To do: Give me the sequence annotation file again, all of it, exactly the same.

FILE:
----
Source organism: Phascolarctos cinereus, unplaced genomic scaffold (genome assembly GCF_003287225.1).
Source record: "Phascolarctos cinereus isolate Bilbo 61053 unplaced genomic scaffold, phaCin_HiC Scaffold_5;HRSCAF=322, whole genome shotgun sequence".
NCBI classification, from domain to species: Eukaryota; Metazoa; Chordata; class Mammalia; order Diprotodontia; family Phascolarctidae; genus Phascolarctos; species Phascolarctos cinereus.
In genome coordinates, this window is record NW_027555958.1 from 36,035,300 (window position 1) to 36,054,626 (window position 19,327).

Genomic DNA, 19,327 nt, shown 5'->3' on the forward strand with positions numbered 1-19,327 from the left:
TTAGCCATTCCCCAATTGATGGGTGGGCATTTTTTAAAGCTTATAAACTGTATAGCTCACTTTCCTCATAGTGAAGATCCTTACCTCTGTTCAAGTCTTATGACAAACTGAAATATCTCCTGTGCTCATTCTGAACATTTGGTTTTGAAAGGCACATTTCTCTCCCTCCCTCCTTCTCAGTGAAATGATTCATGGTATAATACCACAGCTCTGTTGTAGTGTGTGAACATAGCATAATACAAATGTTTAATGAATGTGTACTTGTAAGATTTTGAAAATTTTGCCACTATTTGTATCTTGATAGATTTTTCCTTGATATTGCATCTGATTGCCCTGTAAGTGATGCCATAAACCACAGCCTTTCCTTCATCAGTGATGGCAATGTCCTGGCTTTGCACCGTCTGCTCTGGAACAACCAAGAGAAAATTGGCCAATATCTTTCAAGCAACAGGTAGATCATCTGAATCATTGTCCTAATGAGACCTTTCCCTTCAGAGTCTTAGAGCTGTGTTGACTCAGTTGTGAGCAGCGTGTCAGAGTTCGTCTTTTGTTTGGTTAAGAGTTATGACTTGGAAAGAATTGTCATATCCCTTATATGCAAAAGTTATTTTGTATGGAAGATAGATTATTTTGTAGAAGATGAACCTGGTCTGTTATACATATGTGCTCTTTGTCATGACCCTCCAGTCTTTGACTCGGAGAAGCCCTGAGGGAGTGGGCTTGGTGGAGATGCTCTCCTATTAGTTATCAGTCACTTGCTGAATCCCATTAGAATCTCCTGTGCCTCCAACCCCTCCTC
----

Source organism: Phascolarctos cinereus, unplaced genomic scaffold (genome assembly GCF_003287225.1).
Source record: "Phascolarctos cinereus isolate Bilbo 61053 unplaced genomic scaffold, phaCin_HiC Scaffold_5;HRSCAF=322, whole genome shotgun sequence".
NCBI classification, from domain to species: Eukaryota; Metazoa; Chordata; class Mammalia; order Diprotodontia; family Phascolarctidae; genus Phascolarctos; species Phascolarctos cinereus.
In genome coordinates, this window is record NW_027555958.1 from 36,035,300 (window position 1) to 36,054,626 (window position 19,327).

Genomic DNA, 19,327 nt, shown 5'->3' on the forward strand with positions numbered 1-19,327 from the left:
TTAGCCATTCCCCAATTGATGGGTGGGCATTTTTTAAAGCTTATAAACTGTATAGCTCACTTTCCTCATAGTGAAGATCCTTACCTCTGTTCAAGTCTTATGACAAACTGAAATATCTCCTGTGCTCATTCTGAACATTTGGTTTTGAAAGGCACATTTCTCTCCCTCCCTCCTTCTCAGTGAAATGATTCATGGTATAATACCACAGCTCTGTTGTAGTGTGTGAACATAGCATAATACAAATGTTTAATGAATGTGTACTTGTAAGATTTTGAAAATTTTGCCACTATTTGTATCTTGATAGATTTTTCCTTGATATTGCATCTGATTGCCCTGTAAGTGATGCCATAAACCACAGCCTTTCCTTCATCAGTGATGGCAATGTCCTGGCTTTGCACCGTCTGCTCTGGAACAACCAAGAGAAAATTGGCCAATATCTTTCAAGCAACAGGTAGATCATCTGAATCATTGTCCTAATGAGACCTTTCCCTTCAGAGTCTTAGAGCTGTGTTGACTCAGTTGTGAGCAGCGTGTCAGAGTTCGTCTTTTGTTTGGTTAAGAGTTATGACTTGGAAAGAATTGTCATATCCCTTATATGCAAAAGTTATTTTGTATGGAAGATAGATTATTTTGTAGAAGATGAACCTGGTCTGTTATACATATGTGCTCTTTGTCATGACCCTCCAGTCTTTGACTCGGAGAAGCCCTGAGGGAGTGGGCTTGGTGGAGATGCTCTCCTATTAGTTATCAGTCACTTGCTGAATCCCATTAGAATCTCCTGTGCCTCCAACCCCTCCTC